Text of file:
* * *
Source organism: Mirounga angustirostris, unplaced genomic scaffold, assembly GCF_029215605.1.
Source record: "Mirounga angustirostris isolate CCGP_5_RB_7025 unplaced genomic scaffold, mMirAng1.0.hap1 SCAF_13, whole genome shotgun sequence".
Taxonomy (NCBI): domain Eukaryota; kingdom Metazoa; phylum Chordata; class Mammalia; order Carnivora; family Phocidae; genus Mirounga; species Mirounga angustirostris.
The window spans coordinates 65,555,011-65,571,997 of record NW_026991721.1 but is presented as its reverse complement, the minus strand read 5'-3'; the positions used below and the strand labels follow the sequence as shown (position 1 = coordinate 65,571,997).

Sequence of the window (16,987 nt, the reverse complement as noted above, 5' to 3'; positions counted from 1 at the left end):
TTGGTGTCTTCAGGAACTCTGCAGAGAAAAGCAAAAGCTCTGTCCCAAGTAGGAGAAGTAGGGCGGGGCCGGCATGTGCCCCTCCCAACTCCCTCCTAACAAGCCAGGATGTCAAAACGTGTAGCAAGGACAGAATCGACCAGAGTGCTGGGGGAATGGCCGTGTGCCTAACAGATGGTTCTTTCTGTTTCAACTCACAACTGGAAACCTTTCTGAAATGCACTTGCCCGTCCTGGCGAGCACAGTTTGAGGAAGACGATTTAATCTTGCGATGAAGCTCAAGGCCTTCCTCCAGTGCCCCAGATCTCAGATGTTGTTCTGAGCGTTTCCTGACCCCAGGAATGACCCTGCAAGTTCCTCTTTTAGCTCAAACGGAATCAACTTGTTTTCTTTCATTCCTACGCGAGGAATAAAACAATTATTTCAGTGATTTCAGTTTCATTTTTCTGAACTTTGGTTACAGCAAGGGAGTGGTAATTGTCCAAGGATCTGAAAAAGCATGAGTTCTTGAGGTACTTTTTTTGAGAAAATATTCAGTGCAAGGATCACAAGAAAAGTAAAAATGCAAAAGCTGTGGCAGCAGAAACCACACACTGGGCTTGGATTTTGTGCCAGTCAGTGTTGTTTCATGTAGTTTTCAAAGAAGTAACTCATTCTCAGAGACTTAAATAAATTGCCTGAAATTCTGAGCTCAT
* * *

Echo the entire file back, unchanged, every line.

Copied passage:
Source organism: Mirounga angustirostris, unplaced genomic scaffold, assembly GCF_029215605.1.
Source record: "Mirounga angustirostris isolate CCGP_5_RB_7025 unplaced genomic scaffold, mMirAng1.0.hap1 SCAF_13, whole genome shotgun sequence".
Taxonomy (NCBI): domain Eukaryota; kingdom Metazoa; phylum Chordata; class Mammalia; order Carnivora; family Phocidae; genus Mirounga; species Mirounga angustirostris.
The window spans coordinates 65,555,011-65,571,997 of record NW_026991721.1 but is presented as its reverse complement, the minus strand read 5'-3'; the positions used below and the strand labels follow the sequence as shown (position 1 = coordinate 65,571,997).

Sequence of the window (16,987 nt, the reverse complement as noted above, 5' to 3'; positions counted from 1 at the left end):
TTGGTGTCTTCAGGAACTCTGCAGAGAAAAGCAAAAGCTCTGTCCCAAGTAGGAGAAGTAGGGCGGGGCCGGCATGTGCCCCTCCCAACTCCCTCCTAACAAGCCAGGATGTCAAAACGTGTAGCAAGGACAGAATCGACCAGAGTGCTGGGGGAATGGCCGTGTGCCTAACAGATGGTTCTTTCTGTTTCAACTCACAACTGGAAACCTTTCTGAAATGCACTTGCCCGTCCTGGCGAGCACAGTTTGAGGAAGACGATTTAATCTTGCGATGAAGCTCAAGGCCTTCCTCCAGTGCCCCAGATCTCAGATGTTGTTCTGAGCGTTTCCTGACCCCAGGAATGACCCTGCAAGTTCCTCTTTTAGCTCAAACGGAATCAACTTGTTTTCTTTCATTCCTACGCGAGGAATAAAACAATTATTTCAGTGATTTCAGTTTCATTTTTCTGAACTTTGGTTACAGCAAGGGAGTGGTAATTGTCCAAGGATCTGAAAAAGCATGAGTTCTTGAGGTACTTTTTTTGAGAAAATATTCAGTGCAAGGATCACAAGAAAAGTAAAAATGCAAAAGCTGTGGCAGCAGAAACCACACACTGGGCTTGGATTTTGTGCCAGTCAGTGTTGTTTCATGTAGTTTTCAAAGAAGTAACTCATTCTCAGAGACTTAAATAAATTGCCTGAAATTCTGAGCTCAT